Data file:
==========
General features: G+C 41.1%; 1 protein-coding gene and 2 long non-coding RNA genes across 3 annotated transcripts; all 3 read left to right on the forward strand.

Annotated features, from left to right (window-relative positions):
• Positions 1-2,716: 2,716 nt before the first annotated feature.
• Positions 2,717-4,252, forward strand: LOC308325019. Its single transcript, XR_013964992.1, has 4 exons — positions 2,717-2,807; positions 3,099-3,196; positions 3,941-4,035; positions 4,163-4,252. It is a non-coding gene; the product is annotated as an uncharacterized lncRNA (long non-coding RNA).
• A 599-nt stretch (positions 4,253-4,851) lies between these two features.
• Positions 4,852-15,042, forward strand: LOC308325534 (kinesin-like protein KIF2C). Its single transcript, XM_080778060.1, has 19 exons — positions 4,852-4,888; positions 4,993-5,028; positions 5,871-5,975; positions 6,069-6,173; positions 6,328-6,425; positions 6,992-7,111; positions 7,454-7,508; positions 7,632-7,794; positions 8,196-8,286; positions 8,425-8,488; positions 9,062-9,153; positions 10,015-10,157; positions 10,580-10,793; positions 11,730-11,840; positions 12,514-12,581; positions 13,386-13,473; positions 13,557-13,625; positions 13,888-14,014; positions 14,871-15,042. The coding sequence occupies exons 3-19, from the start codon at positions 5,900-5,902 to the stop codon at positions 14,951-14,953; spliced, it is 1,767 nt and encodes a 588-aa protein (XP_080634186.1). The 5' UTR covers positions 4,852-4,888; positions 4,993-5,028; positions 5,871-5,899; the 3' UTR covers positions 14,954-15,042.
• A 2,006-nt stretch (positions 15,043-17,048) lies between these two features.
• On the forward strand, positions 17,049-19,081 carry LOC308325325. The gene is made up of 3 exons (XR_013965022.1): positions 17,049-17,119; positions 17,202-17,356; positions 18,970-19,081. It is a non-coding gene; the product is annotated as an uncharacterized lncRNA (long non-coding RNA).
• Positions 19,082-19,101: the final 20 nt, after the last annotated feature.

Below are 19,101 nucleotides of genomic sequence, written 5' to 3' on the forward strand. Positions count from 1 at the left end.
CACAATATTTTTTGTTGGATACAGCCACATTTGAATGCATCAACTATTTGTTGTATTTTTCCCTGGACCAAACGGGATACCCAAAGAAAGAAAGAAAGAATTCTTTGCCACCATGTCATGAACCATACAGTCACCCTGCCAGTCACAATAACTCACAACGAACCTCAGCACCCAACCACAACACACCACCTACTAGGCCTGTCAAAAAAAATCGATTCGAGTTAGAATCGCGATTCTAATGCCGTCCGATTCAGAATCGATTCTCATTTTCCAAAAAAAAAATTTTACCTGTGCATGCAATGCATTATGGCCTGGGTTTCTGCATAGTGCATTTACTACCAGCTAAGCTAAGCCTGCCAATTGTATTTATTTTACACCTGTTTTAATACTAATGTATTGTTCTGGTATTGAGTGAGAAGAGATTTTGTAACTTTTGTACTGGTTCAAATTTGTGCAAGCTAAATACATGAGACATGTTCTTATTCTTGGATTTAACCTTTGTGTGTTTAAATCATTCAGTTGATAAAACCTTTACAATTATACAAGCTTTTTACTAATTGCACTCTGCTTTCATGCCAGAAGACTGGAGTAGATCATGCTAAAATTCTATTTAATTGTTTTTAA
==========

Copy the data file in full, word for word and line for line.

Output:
General features: G+C 41.1%; 1 protein-coding gene and 2 long non-coding RNA genes across 3 annotated transcripts; all 3 read left to right on the forward strand.

Annotated features, from left to right (window-relative positions):
• Positions 1-2,716: 2,716 nt before the first annotated feature.
• Positions 2,717-4,252, forward strand: LOC308325019. Its single transcript, XR_013964992.1, has 4 exons — positions 2,717-2,807; positions 3,099-3,196; positions 3,941-4,035; positions 4,163-4,252. It is a non-coding gene; the product is annotated as an uncharacterized lncRNA (long non-coding RNA).
• A 599-nt stretch (positions 4,253-4,851) lies between these two features.
• Positions 4,852-15,042, forward strand: LOC308325534 (kinesin-like protein KIF2C). Its single transcript, XM_080778060.1, has 19 exons — positions 4,852-4,888; positions 4,993-5,028; positions 5,871-5,975; positions 6,069-6,173; positions 6,328-6,425; positions 6,992-7,111; positions 7,454-7,508; positions 7,632-7,794; positions 8,196-8,286; positions 8,425-8,488; positions 9,062-9,153; positions 10,015-10,157; positions 10,580-10,793; positions 11,730-11,840; positions 12,514-12,581; positions 13,386-13,473; positions 13,557-13,625; positions 13,888-14,014; positions 14,871-15,042. The coding sequence occupies exons 3-19, from the start codon at positions 5,900-5,902 to the stop codon at positions 14,951-14,953; spliced, it is 1,767 nt and encodes a 588-aa protein (XP_080634186.1). The 5' UTR covers positions 4,852-4,888; positions 4,993-5,028; positions 5,871-5,899; the 3' UTR covers positions 14,954-15,042.
• A 2,006-nt stretch (positions 15,043-17,048) lies between these two features.
• On the forward strand, positions 17,049-19,081 carry LOC308325325. The gene is made up of 3 exons (XR_013965022.1): positions 17,049-17,119; positions 17,202-17,356; positions 18,970-19,081. It is a non-coding gene; the product is annotated as an uncharacterized lncRNA (long non-coding RNA).
• Positions 19,082-19,101: the final 20 nt, after the last annotated feature.

Below are 19,101 nucleotides of genomic sequence, written 5' to 3' on the forward strand. Positions count from 1 at the left end.
CACAATATTTTTTGTTGGATACAGCCACATTTGAATGCATCAACTATTTGTTGTATTTTTCCCTGGACCAAACGGGATACCCAAAGAAAGAAAGAAAGAATTCTTTGCCACCATGTCATGAACCATACAGTCACCCTGCCAGTCACAATAACTCACAACGAACCTCAGCACCCAACCACAACACACCACCTACTAGGCCTGTCAAAAAAAATCGATTCGAGTTAGAATCGCGATTCTAATGCCGTCCGATTCAGAATCGATTCTCATTTTCCAAAAAAAAAATTTTACCTGTGCATGCAATGCATTATGGCCTGGGTTTCTGCATAGTGCATTTACTACCAGCTAAGCTAAGCCTGCCAATTGTATTTATTTTACACCTGTTTTAATACTAATGTATTGTTCTGGTATTGAGTGAGAAGAGATTTTGTAACTTTTGTACTGGTTCAAATTTGTGCAAGCTAAATACATGAGACATGTTCTTATTCTTGGATTTAACCTTTGTGTGTTTAAATCATTCAGTTGATAAAACCTTTACAATTATACAAGCTTTTTACTAATTGCACTCTGCTTTCATGCCAGAAGACTGGAGTAGATCATGCTAAAATTCTATTTAATTGTTTTTAA